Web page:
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What a world champion knows about resilience

Kelly Cartwright knows a thing or two about overcoming challenges and adversity. As an active 15-year-old, Kelly was diagnosed with a rare and aggressive cancer within her right knee. In November 2004 Kelly faced the difficult decision to have her leg amputated above the knee in an attempt to save her life. Having to learn to walk again, Kelly found herself heading in a new direction. Not one to let anything stand in her way, Kelly found new drive and passion in running. Commencing intense training with resilience and confidence, soon Kelly would be winning Gold at the London Paralympics, setting new world records, and achieving greatness on and off the athletic field. In. partnership with Suncorp Team Girls, Business Chicks’ Rebecca Bodman sat down with Kelly to discuss her incredible journey.

When you were 15 your life changed dramatically, what led to this moment?

I grew up in a small town with my older brothers and parents. I was a very active kid; it was my dream to grow up and play netball for Australia. When I was around 13, I started experiencing severe pain within my knee. Doctors would say it was growing pains or an injury though netball, hence that year I gave up netball. A year after stopping netball, I was still in pain and so I went to the doctors again. The doctor believed it was a cyst and we opted for a small keyhole surgery to remove it. After the surgery, the doctor asked my parents and I to come back into the hospital. He explained that they had found this rare cancer. It felt like my world was being tipped upside down, all I could think was, I am 15 and I am going to die. Everything was moving really fast but soon I had to make the decision to amputate my leg or to have the doctors try and remove the cancer. I went into survival mode, I wanted to be alive no matter whether it was with two legs, one leg or no legs.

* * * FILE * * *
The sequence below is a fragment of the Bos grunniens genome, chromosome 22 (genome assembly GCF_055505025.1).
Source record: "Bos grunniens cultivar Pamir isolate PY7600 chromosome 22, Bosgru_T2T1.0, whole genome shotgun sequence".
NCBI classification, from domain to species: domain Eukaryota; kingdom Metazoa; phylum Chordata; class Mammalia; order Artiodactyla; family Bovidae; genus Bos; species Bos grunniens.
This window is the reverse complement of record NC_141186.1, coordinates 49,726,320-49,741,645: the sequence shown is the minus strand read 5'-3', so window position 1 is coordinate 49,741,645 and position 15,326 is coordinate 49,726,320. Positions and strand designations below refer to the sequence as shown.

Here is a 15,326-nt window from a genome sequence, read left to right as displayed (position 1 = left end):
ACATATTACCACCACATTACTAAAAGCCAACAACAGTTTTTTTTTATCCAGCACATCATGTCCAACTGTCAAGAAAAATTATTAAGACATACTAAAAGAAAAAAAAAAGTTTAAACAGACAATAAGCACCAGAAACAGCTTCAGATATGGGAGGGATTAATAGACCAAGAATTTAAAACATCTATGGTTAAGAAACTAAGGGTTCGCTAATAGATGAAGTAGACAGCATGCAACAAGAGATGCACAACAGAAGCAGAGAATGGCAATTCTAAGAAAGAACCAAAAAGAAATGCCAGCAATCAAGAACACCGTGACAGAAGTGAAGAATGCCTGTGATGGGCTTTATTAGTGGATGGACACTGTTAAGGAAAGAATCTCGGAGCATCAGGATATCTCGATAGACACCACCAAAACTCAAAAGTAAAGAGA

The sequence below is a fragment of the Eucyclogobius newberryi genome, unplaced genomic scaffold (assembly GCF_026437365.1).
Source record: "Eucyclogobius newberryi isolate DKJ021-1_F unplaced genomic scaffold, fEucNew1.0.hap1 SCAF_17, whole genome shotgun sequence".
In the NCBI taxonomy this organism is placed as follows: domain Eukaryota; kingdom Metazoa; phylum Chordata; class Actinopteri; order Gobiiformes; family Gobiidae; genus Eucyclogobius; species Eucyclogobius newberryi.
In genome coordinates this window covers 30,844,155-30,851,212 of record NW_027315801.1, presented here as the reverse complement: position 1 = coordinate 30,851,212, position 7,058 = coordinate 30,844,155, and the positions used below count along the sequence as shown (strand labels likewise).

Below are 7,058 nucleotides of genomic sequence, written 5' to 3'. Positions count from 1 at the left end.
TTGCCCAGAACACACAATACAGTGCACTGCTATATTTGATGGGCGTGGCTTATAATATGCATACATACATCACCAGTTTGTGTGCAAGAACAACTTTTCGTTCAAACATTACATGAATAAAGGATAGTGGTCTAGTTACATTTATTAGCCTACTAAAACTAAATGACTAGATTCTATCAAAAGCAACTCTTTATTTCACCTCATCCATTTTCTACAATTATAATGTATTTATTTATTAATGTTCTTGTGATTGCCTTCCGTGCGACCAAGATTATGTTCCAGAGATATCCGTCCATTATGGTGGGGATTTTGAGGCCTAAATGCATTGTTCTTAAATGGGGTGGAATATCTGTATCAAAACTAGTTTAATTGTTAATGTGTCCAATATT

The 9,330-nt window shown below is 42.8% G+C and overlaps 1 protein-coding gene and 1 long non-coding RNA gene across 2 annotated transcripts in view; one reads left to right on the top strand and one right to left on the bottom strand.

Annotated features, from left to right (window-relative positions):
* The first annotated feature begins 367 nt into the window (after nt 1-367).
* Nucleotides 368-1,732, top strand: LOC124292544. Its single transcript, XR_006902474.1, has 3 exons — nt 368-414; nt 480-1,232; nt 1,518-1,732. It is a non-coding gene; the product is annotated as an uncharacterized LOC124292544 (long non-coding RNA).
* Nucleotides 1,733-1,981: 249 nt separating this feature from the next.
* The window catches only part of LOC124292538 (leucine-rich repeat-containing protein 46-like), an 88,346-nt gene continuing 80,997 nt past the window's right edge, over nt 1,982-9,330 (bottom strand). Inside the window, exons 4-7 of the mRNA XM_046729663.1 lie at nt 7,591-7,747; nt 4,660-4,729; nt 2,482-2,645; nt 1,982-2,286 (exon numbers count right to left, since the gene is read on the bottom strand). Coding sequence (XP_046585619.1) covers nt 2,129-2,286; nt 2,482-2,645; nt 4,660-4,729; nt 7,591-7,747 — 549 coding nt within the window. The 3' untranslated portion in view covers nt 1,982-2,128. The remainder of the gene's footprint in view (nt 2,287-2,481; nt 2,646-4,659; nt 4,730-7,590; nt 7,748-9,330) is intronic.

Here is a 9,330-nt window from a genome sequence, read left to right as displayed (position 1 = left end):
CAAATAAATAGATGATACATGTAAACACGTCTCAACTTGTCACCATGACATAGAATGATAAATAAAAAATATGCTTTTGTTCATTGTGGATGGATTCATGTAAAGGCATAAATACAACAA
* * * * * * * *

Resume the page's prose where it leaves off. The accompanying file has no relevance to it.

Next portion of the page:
What was the acceptance journey like for you after the operation?

It was initially really tough. Losing my independence and being different to everyone at school was really difficult. I really struggled with sticking out so I would cover up my prosthetic leg and wear pants. It was suggested I give up a lot of things, on the top of the list was running. However, I have always found a way to adapt and find a way to do it myself. I started meeting Paralympians, and it opened my eyes to a whole new world – people with differences doing incredible things.

After the operation, how did you find that new dream of running?

I had this incredible teacher (for year 11 sport class), and she came to me with a flyer calling for Paralympic talent to compete in the Paralympics. I went along, and I met my now coach there, she is incredible. We did some tests and she told me that I’d make a great sprinter. This was about six years before the London Paralympics, so I started training and that was my goal for the next six years.

Through your journey, what have you learnt about discipline and focus?